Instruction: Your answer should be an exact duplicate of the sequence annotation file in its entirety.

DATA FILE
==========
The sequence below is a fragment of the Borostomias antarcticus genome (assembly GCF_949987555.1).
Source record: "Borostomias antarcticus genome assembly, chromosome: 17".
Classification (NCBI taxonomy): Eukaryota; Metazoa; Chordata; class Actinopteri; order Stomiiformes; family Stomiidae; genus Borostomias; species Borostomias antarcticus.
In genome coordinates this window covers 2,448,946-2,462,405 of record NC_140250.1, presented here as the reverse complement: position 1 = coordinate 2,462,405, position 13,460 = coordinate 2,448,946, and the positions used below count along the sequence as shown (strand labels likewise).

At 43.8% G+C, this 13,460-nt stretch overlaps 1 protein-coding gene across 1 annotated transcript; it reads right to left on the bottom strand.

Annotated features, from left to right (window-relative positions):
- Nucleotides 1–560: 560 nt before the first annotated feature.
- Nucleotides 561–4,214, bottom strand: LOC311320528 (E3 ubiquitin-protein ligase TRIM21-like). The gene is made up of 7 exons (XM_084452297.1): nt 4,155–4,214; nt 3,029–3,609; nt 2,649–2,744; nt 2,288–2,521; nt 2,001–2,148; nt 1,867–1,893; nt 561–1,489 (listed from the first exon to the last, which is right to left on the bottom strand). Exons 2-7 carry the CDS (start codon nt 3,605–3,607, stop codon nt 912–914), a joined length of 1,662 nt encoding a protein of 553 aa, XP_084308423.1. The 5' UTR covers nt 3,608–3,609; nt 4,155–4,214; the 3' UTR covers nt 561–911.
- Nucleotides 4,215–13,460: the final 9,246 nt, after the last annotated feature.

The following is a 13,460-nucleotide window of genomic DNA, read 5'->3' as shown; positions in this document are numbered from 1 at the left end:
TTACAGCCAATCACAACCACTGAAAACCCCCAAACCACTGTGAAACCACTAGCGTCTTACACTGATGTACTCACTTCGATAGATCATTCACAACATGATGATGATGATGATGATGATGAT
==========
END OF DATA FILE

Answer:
The sequence below is a fragment of the Borostomias antarcticus genome (assembly GCF_949987555.1).
Source record: "Borostomias antarcticus genome assembly, chromosome: 17".
Classification (NCBI taxonomy): Eukaryota; Metazoa; Chordata; class Actinopteri; order Stomiiformes; family Stomiidae; genus Borostomias; species Borostomias antarcticus.
In genome coordinates this window covers 2,448,946-2,462,405 of record NC_140250.1, presented here as the reverse complement: position 1 = coordinate 2,462,405, position 13,460 = coordinate 2,448,946, and the positions used below count along the sequence as shown (strand labels likewise).

At 43.8% G+C, this 13,460-nt stretch overlaps 1 protein-coding gene across 1 annotated transcript; it reads right to left on the bottom strand.

Annotated features, from left to right (window-relative positions):
- Nucleotides 1–560: 560 nt before the first annotated feature.
- Nucleotides 561–4,214, bottom strand: LOC311320528 (E3 ubiquitin-protein ligase TRIM21-like). The gene is made up of 7 exons (XM_084452297.1): nt 4,155–4,214; nt 3,029–3,609; nt 2,649–2,744; nt 2,288–2,521; nt 2,001–2,148; nt 1,867–1,893; nt 561–1,489 (listed from the first exon to the last, which is right to left on the bottom strand). Exons 2-7 carry the CDS (start codon nt 3,605–3,607, stop codon nt 912–914), a joined length of 1,662 nt encoding a protein of 553 aa, XP_084308423.1. The 5' UTR covers nt 3,608–3,609; nt 4,155–4,214; the 3' UTR covers nt 561–911.
- Nucleotides 4,215–13,460: the final 9,246 nt, after the last annotated feature.

The following is a 13,460-nucleotide window of genomic DNA, read 5'->3' as shown; positions in this document are numbered from 1 at the left end:
TTACAGCCAATCACAACCACTGAAAACCCCCAAACCACTGTGAAACCACTAGCGTCTTACACTGATGTACTCACTTCGATAGATCATTCACAACATGATGATGATGATGATGATGATGAT